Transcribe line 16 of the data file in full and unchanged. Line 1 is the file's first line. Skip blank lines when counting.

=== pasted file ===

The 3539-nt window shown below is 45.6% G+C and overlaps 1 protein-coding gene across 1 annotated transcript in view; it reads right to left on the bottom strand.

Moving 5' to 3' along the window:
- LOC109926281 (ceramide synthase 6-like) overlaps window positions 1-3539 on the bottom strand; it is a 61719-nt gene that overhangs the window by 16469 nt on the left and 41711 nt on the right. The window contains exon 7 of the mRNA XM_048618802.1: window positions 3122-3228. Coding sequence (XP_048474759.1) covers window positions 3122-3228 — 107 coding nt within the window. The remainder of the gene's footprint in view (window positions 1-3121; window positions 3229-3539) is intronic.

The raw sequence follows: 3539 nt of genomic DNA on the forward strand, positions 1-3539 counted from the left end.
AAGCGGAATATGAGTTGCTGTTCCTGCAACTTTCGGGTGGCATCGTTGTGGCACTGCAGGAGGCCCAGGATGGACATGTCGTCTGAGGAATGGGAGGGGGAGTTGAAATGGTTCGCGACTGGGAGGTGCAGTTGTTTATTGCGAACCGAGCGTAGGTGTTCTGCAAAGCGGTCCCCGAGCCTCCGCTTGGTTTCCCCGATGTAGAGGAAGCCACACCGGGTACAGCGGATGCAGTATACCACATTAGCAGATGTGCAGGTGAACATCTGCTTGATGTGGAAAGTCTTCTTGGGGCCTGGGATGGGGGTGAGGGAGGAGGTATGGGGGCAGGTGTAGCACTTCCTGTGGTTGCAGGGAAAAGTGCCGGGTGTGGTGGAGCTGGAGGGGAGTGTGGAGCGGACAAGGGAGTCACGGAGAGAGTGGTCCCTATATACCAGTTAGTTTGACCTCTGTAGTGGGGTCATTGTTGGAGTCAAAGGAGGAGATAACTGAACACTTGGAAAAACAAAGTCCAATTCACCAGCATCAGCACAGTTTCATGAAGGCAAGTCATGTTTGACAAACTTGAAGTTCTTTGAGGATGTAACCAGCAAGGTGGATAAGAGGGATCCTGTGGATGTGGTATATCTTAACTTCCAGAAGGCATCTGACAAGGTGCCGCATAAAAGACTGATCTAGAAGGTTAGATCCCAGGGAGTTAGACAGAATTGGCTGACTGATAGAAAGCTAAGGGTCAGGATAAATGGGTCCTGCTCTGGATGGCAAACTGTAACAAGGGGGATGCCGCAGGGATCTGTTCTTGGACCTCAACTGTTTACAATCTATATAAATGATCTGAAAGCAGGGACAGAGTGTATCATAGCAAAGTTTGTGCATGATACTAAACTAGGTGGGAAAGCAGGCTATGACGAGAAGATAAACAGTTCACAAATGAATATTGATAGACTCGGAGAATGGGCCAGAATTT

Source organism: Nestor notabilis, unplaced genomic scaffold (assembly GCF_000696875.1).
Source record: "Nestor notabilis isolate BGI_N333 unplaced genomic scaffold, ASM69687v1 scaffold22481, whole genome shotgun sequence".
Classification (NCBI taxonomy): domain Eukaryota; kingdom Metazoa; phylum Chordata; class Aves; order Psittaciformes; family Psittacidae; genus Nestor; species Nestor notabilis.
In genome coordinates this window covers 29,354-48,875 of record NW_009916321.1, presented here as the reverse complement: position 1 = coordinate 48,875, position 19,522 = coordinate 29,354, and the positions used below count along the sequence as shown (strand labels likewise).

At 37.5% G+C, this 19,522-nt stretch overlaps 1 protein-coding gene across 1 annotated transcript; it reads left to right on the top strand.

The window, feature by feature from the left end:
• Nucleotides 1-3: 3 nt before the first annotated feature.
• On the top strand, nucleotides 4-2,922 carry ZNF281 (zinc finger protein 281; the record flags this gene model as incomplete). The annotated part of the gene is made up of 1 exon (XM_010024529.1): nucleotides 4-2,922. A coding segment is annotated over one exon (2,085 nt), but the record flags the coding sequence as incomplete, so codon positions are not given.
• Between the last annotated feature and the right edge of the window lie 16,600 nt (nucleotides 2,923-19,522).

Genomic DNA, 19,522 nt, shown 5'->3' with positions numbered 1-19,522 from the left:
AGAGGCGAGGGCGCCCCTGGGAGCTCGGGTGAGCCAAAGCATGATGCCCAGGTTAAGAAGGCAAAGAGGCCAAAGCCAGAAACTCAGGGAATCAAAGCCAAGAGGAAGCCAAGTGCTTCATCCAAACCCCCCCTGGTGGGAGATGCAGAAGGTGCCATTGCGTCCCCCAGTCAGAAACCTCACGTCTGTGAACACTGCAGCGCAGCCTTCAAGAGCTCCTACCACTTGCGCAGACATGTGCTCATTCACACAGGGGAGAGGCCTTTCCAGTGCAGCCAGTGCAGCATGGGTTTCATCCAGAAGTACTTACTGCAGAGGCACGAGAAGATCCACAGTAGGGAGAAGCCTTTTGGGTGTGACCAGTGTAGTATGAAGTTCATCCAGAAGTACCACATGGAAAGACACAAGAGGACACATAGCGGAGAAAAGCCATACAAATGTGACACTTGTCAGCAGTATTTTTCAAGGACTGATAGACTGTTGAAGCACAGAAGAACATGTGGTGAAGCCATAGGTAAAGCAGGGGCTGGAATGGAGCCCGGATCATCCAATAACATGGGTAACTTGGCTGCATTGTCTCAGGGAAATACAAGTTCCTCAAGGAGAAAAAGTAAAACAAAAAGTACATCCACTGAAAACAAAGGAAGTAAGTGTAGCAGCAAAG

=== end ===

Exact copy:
AGAGGCGAGGGCGCCCCTGGGAGCTCGGGTGAGCCAAAGCATGATGCCCAGGTTAAGAAGGCAAAGAGGCCAAAGCCAGAAACTCAGGGAATCAAAGCCAAGAGGAAGCCAAGTGCTTCATCCAAACCCCCCCTGGTGGGAGATGCAGAAGGTGCCATTGCGTCCCCCAGTCAGAAACCTCACGTCTGTGAACACTGCAGCGCAGCCTTCAAGAGCTCCTACCACTTGCGCAGACATGTGCTCATTCACACAGGGGAGAGGCCTTTCCAGTGCAGCCAGTGCAGCATGGGTTTCATCCAGAAGTACTTACTGCAGAGGCACGAGAAGATCCACAGTAGGGAGAAGCCTTTTGGGTGTGACCAGTGTAGTATGAAGTTCATCCAGAAGTACCACATGGAAAGACACAAGAGGACACATAGCGGAGAAAAGCCATACAAATGTGACACTTGTCAGCAGTATTTTTCAAGGACTGATAGACTGTTGAAGCACAGAAGAACATGTGGTGAAGCCATAGGTAAAGCAGGGGCTGGAATGGAGCCCGGATCATCCAATAACATGGGTAACTTGGCTGCATTGTCTCAGGGAAATACAAGTTCCTCAAGGAGAAAAAGTAAAACAAAAAGTACATCCACTGAAAACAAAGGAAGTAAGTGTAGCAGCAAAG